There are few things as gratifying to a writer of historical fiction as when readers say that a book transported them to another time and place. A novel’s setting is not just something physical; it is intrinsically tied to the deeper meanings of a story. The details of setting can be used to mirror certain thematic elements of a book so that its message resonates on multiple levels. But those of us who write in the historical fiction genre know that, however masterfully such effects are ultimately achieved, the research that makes it all possible is fraught with danger. Some of us may even suffer occasionally from the malady known as “imposter syndrome,” the feeling that our deficiencies—not as writers but as researchers—will inevitably be exposed. The fear that someone “out there” who reads your novel knows more than you do about the period in which the story takes place is not irrational; it is unquestionably valid. Even authors who are excellent researchers usually are not “scholars” in the subject matter about which they are writing. Yet if one wishes to write historical fiction, being intimidated by the possibility of making a mistake is not an option.

Most of the action in my first novel, THE BEAUTY DOCTOR, was set in New York City in 1907. The book was my debut novel, and I was petrified that I would step on some kind of historical landmine that would irrevocably damage my credibility. As the former Executive Editor of Aesthetic Surgery Journal, I was very confident about my historical and technical knowledge of plastic surgery, which is central to the book’s “medical thriller” plot. But as for all the other details of life in the Edwardian era . . . well, I knew the historical landscape to which I was a newcomer was littered with traps. I almost fell into a big one. The error that nearly made it into print was classically dumb. I had written a scene in which my heroine, Abigail Platford, needed to contact someone overseas and did so by telephone. I knew from my research that telephones were not uncommon in New York at that time, that you used an operator to place calls, even that phone numbers contained only five digits. Fortunately, near the end of my revisions, I thought to double-check when the first transatlantic phone call was placed. Not for another twenty years!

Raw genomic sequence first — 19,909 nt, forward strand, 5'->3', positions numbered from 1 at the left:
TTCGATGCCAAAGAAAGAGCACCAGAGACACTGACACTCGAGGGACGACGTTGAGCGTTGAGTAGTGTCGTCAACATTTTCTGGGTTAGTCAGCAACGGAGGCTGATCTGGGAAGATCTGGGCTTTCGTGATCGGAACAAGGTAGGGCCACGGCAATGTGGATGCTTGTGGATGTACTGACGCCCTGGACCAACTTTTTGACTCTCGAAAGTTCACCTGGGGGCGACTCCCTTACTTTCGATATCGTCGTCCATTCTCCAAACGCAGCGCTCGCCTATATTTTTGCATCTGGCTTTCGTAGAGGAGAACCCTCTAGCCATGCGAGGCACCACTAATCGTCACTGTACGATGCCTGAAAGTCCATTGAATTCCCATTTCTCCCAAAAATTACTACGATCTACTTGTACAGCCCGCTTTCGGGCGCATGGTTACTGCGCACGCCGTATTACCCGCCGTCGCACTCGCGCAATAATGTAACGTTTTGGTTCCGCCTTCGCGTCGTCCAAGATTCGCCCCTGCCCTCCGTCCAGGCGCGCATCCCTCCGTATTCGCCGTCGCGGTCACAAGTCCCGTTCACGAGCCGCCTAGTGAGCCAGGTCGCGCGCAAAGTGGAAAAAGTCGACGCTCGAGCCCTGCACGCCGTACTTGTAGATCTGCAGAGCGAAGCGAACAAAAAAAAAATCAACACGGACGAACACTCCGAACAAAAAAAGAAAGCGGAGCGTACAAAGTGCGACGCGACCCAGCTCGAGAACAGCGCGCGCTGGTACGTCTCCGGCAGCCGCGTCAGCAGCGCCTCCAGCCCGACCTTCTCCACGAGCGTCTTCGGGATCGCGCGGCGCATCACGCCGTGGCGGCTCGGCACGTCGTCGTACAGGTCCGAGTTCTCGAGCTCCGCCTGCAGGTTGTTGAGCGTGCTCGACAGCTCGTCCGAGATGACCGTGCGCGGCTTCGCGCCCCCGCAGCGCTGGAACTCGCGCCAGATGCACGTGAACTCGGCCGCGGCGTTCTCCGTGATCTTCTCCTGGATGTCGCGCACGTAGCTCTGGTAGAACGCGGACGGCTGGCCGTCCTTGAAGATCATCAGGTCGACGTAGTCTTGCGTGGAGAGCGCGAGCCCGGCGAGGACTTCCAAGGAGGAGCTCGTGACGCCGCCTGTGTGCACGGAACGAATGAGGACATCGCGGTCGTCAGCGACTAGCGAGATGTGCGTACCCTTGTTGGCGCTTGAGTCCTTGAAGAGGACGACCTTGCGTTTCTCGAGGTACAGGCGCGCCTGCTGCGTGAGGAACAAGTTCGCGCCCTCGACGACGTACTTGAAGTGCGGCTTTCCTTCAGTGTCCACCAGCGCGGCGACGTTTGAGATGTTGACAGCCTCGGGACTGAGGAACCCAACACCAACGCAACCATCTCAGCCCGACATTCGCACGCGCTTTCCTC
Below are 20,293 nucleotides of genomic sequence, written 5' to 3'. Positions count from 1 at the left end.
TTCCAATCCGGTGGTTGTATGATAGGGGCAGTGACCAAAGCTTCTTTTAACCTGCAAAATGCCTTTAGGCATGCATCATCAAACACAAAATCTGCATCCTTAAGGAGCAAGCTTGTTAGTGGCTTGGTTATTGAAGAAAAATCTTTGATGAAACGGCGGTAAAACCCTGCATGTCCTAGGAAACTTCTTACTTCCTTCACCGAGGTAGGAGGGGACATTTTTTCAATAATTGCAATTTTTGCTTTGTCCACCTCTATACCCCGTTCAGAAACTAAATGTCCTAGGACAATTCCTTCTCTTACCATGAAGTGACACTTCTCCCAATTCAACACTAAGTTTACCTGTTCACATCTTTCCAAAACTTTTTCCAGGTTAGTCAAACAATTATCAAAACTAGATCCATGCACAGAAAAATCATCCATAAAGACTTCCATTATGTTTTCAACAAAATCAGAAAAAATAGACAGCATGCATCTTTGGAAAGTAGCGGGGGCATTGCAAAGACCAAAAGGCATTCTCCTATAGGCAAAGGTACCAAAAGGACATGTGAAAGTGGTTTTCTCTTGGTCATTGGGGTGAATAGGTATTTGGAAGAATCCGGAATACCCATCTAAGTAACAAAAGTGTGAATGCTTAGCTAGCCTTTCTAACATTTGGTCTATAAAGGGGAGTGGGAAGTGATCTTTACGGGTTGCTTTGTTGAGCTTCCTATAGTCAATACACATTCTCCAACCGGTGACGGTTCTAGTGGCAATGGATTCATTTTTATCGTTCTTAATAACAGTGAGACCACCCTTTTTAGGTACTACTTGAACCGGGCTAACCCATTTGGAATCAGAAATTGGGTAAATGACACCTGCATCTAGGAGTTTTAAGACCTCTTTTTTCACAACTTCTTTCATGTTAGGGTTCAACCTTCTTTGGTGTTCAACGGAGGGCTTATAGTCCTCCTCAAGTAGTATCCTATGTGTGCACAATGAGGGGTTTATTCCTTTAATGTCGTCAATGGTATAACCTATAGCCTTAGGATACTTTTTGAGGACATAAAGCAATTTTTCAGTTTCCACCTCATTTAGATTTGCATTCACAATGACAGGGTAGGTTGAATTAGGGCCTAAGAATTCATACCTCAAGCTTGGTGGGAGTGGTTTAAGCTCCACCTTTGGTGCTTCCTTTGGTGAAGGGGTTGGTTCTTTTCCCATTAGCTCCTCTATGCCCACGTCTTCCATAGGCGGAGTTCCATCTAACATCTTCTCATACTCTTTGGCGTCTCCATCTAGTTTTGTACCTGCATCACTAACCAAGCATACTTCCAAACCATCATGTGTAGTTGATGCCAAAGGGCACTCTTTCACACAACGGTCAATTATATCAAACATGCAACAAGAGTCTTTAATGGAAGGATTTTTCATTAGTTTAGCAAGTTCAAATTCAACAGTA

I successfully dodged that bullet.

I love the Edwardian era and, of course, devoted myself to researching all the obscure details of everyday life that were relevant to my story. Were there street lamps in New York City? Gas or electric? How long would it take to drive from Manhattan to Scarsdale, New York in a Ford Model R? How many different outfits would a lady of leisure wear during the course of a single day of entertaining guests at her country estate? Which of her complicated undergarments would need to be removed first by an ardent lover in the heat of passion. Such details take an immense amount of time to investigate and can sometimes interfere with a writer’s creative flow. The efficient writer, I suppose, would worry about filling in some of those pesky blanks at a later stage in the writing process. I have a hard time doing that, as I dislike the thought of proceeding with too many loose ends hanging. As a result, I often find myself off on a tangent, tracking down some sort of historical minutiae in the middle of writing a critical scene. I become like a bloodhound on a scent. How exciting it is, though, when one finally moves in for the capture, rooting out that tiny little factoid that, once inserted into the scene, imparts to the setting an enhanced flavor of authenticity.